George Jewett: College Football’s Original Renaissance Man

This Saturday's game of the week will take place in an unfamiliar venue to many college football fans.  It's not a Bryant Denny Stadium in Alabama, nor will it be at Big House in Ann Arbor.  This week the spotlight will shine bright at Ryan Field in Evanston, Illinois as the #4 ranked Ohio State Buckeyes will travel to take on #16 Northwestern Wildcats.  While not seen as a proverbial football powerhouse, Northwestern has put its stamp on the Big Ten winning eight conference titles since the school's affiliation in 1896.

Northwestern is well respected in the sports world in another area as well.  The University's Medill School is known for its strong sports journalism program with notable alumni such as J.A. Adande, Kevin Blackistone, and Michael Wilbon.  But well before personalities were discussing sports on a platform such as ESPN, George Jewett was making a name for himself not only as a football player, but as a renaissance man.

George Jewett was the first African American football player at both the University of Michigan and Northwestern University. He played for the Michigan Wolverines as a fullback, halfback, and field goal kicker in 1890 and 1892 and was considered one of school's greatest players in the pre-Fielding H. Yost era.  Jewett attended Ann Arbor High School where he was the class valedictorian in 1889. He was also the captain of the debate, football and baseball teams, and was fluent in German, Italian and French.

George Jewett II was, by all accounts, everything one would hope a young man to be. He was smart, accomplished and well-liked.  The son of a successful Ann Arbor blacksmith, he enrolled at the University of Michigan in 1890 with plans to become a doctor.  While on the field Jewett was the Wolverines' leading rusher, scorer, and kicker.  His most impressive performance came in 1892 in a game against Oberlin College and famed coach John Heisman.  Jewett scored four touchdowns in the game, including an unopposed 45-yard touchdown run.  He was coined "the Afro-American phenomenon of the University of Michigan."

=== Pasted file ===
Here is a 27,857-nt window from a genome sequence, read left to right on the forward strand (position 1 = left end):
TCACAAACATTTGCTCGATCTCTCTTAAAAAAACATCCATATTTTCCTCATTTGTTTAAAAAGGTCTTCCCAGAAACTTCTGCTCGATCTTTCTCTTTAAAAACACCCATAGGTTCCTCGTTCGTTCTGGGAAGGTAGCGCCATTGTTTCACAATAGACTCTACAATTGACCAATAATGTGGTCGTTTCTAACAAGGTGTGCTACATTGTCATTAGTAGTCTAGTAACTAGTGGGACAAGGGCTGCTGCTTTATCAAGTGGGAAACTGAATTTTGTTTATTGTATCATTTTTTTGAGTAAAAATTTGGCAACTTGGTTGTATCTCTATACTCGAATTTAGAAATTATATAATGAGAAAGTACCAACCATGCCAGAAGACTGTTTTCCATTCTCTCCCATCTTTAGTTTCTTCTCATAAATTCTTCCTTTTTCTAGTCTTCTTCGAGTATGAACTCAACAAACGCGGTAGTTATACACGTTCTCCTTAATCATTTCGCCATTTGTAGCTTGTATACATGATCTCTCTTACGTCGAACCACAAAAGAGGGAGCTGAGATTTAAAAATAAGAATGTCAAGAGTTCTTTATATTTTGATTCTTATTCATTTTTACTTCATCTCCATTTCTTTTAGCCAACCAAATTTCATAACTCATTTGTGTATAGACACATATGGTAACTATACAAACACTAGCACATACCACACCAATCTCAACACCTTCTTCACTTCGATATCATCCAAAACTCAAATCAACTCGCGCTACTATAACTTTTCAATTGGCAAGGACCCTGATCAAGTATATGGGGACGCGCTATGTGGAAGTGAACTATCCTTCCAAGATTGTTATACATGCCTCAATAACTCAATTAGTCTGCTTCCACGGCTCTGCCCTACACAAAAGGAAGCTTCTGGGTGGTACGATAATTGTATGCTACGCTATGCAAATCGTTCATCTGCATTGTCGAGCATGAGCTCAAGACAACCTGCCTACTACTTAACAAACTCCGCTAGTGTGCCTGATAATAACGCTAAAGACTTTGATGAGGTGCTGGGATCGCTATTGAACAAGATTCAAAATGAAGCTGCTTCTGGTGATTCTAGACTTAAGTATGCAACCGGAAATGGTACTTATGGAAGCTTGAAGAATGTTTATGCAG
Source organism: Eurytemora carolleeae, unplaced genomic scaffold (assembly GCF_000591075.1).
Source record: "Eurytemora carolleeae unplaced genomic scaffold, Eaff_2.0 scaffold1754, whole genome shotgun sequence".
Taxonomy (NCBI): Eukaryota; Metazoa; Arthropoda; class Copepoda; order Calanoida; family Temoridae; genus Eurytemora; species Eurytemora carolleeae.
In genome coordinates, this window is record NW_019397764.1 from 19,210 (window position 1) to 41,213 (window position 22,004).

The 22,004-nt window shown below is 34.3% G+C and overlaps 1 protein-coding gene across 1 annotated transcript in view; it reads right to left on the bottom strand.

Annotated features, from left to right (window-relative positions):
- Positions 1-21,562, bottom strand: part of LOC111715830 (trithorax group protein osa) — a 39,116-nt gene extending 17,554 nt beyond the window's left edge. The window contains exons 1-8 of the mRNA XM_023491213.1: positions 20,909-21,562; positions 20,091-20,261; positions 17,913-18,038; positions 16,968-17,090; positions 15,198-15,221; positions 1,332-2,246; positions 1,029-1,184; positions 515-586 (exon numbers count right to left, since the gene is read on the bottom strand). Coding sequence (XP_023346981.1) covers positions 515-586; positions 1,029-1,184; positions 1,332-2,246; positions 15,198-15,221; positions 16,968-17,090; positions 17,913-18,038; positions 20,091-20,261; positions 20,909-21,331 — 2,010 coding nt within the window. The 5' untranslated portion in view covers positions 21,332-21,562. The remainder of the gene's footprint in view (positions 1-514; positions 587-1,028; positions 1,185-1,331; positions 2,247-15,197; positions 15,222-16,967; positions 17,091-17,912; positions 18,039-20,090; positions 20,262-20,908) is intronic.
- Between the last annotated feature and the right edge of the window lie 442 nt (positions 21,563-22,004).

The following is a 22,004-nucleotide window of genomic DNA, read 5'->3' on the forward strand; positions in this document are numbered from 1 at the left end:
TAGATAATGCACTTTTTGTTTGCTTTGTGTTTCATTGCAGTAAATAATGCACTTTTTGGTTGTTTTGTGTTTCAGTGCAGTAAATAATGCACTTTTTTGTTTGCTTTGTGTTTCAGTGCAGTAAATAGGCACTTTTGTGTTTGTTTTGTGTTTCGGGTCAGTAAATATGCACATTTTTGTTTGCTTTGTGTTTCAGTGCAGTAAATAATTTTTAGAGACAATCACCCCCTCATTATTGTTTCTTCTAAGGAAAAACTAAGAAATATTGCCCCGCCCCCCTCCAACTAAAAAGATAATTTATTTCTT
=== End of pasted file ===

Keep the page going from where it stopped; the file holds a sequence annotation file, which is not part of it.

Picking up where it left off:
Jewett graduated from Michigan in 1893, but while even being a star of the football team, he experienced resistance in his pursuit of becoming a doctor.  And just as he did on the football field, he seemed to never let anything slow him down.  In the fall of that year Jewett made the decision to leave for Northwestern and continue his dream.  He not only earned his medical degree, he also suited up for the Wildcat football team in 1893 and 1894.  

Northwestern had a fairly robust history of African-American participation on their teams in the early era of college football.  Hall of famer Fritz Pollard actually tried out for the Northwestern football team in 1912, but he didn’t qualify academically and later wound up at Brown.  Still, in 1927 and 1928, Pollard served as a backfield coach for the Wildcats, becoming the first known African-American assistant coach in the Big Ten.  Two other notable African-American pioneers of Northwestern football include James Turner, one of the first 13 black players in the NFL, from 1918 to 1920 and Bernie Jefferson, who helped the Wildcats to a Big Ten title and later flew with the Tuskegee Airmen, from 1936 to 1938.

#RESPECT to George Jewett and to Northwestern University.

Note: The next black player to play for Michigan did not occur until Willis Ward in 1932. (40 years after Jewett).